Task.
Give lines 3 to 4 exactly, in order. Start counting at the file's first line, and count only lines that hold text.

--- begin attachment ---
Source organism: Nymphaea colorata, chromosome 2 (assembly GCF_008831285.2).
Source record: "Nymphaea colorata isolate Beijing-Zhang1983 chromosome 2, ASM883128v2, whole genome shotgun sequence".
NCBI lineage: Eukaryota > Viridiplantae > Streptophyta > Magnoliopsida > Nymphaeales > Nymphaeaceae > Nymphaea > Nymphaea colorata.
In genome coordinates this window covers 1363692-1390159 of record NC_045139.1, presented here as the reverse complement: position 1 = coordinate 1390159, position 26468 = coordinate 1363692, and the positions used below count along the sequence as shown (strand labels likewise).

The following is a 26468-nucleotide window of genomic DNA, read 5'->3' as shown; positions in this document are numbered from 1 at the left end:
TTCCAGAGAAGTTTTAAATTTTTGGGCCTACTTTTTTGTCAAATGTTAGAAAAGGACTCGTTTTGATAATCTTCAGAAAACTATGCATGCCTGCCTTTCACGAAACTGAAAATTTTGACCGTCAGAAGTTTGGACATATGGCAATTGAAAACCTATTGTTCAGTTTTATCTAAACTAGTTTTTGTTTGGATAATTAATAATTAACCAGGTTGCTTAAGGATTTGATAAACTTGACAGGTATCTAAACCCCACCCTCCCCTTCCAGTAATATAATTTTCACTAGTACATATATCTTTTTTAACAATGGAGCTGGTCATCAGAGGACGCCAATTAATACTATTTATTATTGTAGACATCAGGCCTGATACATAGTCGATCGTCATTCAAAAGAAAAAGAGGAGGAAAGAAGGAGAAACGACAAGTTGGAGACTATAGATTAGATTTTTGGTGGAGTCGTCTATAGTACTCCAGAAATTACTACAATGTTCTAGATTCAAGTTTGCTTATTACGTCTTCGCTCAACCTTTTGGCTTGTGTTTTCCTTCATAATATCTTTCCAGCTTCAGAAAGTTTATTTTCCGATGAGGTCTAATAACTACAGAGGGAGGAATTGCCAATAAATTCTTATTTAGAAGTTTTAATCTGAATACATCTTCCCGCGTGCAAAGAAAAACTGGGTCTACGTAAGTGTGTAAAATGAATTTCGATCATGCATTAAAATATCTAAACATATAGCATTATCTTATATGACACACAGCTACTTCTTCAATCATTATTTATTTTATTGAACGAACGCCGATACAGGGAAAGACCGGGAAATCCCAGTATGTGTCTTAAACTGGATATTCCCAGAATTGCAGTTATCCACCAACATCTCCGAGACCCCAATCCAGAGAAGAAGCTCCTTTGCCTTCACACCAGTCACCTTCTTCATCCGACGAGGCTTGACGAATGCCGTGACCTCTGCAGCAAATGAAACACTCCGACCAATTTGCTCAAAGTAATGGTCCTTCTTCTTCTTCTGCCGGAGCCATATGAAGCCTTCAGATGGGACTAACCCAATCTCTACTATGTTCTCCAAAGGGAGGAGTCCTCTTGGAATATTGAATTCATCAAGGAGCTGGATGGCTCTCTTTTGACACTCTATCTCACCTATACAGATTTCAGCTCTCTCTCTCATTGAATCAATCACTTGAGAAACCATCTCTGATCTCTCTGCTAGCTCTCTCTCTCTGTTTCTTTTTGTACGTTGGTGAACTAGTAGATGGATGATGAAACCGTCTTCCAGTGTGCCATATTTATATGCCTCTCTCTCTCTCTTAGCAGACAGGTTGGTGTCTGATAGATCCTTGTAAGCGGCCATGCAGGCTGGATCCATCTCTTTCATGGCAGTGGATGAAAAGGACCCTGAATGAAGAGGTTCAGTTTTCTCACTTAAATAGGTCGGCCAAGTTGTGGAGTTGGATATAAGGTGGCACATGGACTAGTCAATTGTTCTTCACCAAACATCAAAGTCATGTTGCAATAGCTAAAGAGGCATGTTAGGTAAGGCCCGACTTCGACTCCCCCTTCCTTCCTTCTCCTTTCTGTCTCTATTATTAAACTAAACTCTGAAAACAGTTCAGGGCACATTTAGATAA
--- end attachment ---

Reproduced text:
NCBI lineage: Eukaryota > Viridiplantae > Streptophyta > Magnoliopsida > Nymphaeales > Nymphaeaceae > Nymphaea > Nymphaea colorata.
In genome coordinates this window covers 1363692-1390159 of record NC_045139.1, presented here as the reverse complement: position 1 = coordinate 1390159, position 26468 = coordinate 1363692, and the positions used below count along the sequence as shown (strand labels likewise).